07 Nov 2015

Recovering from a Mistake

At the start of each calendar year, the training world is a bit slower In Australia. People are on holidays, and those businesses still functioning are either working too hard to train people, or have too many people on leave to train those that are there. It is a perfect time to develop new courses, review the current ones and discard those that are no longer relevant. This year preceeded like any other; I developed two great new workshops on creating time and mid-level planning and I reviewed the courses currently on offer. Training attendance had been good in 2011 and although I knew that training would be a bit slower at the start of 2012 (training is one of the first things taken away when business confidence is down), things appeared good.

My mistake was that I failed to look more closely at two of the courses that I offer and how relevant they are to current business. These courses had been quite popular only 3 years ago, but had gone out of favour in the last 12 months. They had been marketed the same as the other courses, on offer the same as the others with similar incentives for buying, but they were not being pursued.

The most frustrating thing about making a mistake in the leadership and team development field is that you read about this all the time in business management texts, teach others the key principles, yet occasionally you can forget to apply the lessons to yourself and your business. I had become the proverbial lobster in the pot – the environment for my courses had been taken from cold to a simmer and I didn’t notice; it was only once it was boiling that I realised and it was too late.

Once I started to realise my mistake, I started to tell myself all sorts of little lies to justify the mistake: ‘it is just an aberation for this year’, ‘I haven’t marketed the course enough’ and ‘they should know better, this is a great course’. What I should have realised was the course was outdated, the content hadn’t moved with the current market requirements and I hadn’t adjusted the offering to meet requirements. For me, I found this to be a particularly frustrating lesson to learn. I took the step of discussing this with a couple of valued clients and they confirmed my suspicions; the course was no longer needed by the level of employees the course was pitched at – they had moved on. I hadn’t. Thankfully, this lack of scanning the current environment has only applied to two courses and not the entire business. Phew! But it so easily could have.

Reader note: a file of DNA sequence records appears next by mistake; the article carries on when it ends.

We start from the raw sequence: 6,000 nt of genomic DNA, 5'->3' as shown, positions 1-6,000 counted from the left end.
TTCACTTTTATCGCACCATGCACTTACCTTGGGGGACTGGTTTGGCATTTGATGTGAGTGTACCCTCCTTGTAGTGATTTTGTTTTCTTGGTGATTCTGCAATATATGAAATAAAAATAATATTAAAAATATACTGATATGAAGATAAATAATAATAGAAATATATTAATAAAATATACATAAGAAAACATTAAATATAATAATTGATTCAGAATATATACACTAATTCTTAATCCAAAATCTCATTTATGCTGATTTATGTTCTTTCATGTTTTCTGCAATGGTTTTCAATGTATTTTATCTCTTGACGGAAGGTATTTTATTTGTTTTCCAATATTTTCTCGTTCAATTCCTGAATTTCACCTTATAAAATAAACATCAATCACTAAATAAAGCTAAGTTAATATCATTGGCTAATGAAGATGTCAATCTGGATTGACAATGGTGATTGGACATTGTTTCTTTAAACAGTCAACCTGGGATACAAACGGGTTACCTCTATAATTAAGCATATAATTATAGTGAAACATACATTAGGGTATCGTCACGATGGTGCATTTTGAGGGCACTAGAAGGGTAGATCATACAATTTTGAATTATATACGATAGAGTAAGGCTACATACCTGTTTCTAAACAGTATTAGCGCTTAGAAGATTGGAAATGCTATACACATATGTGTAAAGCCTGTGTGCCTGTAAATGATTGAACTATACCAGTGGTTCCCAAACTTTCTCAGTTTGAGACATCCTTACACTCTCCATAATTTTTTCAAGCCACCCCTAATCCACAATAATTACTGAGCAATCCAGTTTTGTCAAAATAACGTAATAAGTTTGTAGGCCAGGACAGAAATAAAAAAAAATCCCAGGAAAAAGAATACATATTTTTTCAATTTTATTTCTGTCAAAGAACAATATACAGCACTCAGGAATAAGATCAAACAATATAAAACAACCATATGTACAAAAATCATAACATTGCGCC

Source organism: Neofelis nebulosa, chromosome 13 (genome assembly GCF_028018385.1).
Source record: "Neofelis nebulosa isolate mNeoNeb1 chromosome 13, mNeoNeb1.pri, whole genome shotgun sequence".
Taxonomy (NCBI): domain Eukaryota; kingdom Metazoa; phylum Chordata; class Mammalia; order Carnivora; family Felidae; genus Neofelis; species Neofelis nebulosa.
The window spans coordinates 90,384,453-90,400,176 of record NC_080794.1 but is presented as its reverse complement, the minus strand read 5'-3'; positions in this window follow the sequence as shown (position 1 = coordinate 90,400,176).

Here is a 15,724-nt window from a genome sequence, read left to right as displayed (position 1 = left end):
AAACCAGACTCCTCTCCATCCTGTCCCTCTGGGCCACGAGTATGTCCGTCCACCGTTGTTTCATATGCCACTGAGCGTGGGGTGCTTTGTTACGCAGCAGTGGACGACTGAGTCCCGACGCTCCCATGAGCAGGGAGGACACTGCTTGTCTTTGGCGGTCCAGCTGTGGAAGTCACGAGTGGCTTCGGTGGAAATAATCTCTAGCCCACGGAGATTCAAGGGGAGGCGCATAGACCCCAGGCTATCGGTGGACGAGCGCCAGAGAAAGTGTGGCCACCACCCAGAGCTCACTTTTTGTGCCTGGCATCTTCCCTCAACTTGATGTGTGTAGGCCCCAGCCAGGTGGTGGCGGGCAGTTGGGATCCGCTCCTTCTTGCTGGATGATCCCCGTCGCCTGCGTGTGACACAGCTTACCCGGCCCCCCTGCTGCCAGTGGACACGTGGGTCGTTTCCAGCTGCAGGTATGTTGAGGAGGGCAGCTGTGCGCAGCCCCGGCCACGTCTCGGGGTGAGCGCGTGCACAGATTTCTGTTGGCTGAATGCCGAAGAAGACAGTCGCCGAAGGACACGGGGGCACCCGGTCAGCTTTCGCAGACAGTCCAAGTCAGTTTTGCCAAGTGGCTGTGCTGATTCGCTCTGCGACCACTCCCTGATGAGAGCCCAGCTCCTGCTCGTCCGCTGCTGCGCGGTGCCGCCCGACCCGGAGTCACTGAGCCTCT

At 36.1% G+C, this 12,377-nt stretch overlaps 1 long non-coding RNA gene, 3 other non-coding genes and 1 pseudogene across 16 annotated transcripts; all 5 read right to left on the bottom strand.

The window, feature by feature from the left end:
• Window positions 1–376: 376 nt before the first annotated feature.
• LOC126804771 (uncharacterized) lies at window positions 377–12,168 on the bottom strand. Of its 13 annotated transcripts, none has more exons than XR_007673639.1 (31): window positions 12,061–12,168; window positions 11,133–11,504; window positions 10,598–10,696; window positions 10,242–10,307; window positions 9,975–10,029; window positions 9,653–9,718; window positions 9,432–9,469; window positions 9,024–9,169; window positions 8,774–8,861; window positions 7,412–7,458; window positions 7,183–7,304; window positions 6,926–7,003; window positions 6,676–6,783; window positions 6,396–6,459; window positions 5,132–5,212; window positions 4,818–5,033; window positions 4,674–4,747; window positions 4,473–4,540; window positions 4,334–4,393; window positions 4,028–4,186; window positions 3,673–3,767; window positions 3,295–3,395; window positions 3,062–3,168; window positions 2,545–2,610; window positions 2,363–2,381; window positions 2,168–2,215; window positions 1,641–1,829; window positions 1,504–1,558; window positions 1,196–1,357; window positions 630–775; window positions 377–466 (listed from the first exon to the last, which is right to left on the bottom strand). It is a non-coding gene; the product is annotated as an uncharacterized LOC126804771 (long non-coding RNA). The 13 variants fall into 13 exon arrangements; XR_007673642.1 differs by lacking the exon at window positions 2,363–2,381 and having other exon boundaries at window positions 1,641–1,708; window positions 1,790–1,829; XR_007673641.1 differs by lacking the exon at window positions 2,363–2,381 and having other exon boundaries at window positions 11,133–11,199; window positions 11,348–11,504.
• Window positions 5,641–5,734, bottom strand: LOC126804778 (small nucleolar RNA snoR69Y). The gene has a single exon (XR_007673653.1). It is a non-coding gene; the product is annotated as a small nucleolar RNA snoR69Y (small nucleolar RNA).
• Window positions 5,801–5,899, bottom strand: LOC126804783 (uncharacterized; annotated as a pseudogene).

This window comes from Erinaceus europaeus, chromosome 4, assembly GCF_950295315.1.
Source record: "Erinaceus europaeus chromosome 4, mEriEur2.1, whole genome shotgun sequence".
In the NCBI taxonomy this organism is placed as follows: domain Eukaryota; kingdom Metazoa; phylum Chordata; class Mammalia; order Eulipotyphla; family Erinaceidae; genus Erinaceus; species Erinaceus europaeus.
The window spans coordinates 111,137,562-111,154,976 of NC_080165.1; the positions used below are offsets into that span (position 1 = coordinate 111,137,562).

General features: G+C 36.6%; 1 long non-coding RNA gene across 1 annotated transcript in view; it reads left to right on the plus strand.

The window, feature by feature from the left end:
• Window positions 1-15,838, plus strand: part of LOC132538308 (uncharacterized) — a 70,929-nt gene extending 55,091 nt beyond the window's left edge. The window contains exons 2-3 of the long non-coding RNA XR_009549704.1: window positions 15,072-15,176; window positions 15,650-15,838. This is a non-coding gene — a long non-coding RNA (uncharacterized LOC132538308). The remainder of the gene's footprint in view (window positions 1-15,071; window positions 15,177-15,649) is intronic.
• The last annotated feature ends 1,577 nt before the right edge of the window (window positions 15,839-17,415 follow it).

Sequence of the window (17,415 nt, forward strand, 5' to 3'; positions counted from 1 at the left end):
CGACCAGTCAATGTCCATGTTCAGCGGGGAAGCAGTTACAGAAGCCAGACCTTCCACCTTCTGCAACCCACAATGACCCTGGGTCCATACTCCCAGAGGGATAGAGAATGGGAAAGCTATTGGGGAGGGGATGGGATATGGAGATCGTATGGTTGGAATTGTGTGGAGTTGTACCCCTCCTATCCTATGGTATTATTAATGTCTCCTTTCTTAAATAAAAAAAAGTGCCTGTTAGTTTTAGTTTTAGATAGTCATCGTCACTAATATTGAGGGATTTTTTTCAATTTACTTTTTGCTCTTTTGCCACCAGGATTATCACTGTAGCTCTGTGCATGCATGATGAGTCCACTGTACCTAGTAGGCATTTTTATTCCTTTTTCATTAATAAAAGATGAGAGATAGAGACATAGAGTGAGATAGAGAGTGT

Consider your business and your business practices. Are there products or processes that haven’t been purchased or used for a while? Are there systems that have moved on, yet you are clinging to the old operating procedure or process? Will you ingore them like I did at the start of the year, or have you realised that they are outdated but haven’t yet taken the step to do something about it? Will you remain the proverbial lobster in the boiling pot, or will you adapt to the change and do what is required?


P.S Look out for two fantastic new updated courses on the program schedule in about 1 week. After several weeks of work to get them right, we are almost ready to show them off!

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